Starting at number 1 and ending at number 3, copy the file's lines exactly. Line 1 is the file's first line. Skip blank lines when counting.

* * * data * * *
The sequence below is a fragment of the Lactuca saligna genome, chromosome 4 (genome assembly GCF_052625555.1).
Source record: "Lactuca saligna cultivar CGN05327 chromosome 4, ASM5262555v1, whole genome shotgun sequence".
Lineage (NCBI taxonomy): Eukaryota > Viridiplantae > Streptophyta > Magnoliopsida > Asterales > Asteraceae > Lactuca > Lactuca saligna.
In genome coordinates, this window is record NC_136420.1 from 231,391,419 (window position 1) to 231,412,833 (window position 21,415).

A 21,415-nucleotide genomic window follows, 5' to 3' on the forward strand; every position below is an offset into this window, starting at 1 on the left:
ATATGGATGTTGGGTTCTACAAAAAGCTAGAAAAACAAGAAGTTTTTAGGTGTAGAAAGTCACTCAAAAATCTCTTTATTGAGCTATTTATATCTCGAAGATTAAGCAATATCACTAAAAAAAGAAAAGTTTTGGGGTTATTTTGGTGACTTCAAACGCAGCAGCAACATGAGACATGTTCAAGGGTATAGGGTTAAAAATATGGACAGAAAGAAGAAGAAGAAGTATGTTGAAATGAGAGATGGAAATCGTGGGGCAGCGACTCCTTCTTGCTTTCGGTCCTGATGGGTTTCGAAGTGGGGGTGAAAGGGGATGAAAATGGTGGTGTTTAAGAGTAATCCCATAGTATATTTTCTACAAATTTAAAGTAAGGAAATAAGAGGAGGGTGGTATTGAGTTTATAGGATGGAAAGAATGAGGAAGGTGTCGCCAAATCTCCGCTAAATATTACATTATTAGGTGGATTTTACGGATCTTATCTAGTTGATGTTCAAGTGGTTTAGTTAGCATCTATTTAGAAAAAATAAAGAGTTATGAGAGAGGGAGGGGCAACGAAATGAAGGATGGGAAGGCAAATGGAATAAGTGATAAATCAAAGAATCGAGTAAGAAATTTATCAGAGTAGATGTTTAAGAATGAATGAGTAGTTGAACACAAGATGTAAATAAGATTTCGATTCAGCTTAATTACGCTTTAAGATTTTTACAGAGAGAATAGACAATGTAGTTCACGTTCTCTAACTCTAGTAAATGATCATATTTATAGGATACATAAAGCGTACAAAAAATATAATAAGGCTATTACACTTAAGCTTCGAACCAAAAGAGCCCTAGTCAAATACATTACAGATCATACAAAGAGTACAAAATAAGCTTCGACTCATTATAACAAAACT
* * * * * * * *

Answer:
The sequence below is a fragment of the Lactuca saligna genome, chromosome 4 (genome assembly GCF_052625555.1).
Source record: "Lactuca saligna cultivar CGN05327 chromosome 4, ASM5262555v1, whole genome shotgun sequence".
Lineage (NCBI taxonomy): Eukaryota > Viridiplantae > Streptophyta > Magnoliopsida > Asterales > Asteraceae > Lactuca > Lactuca saligna.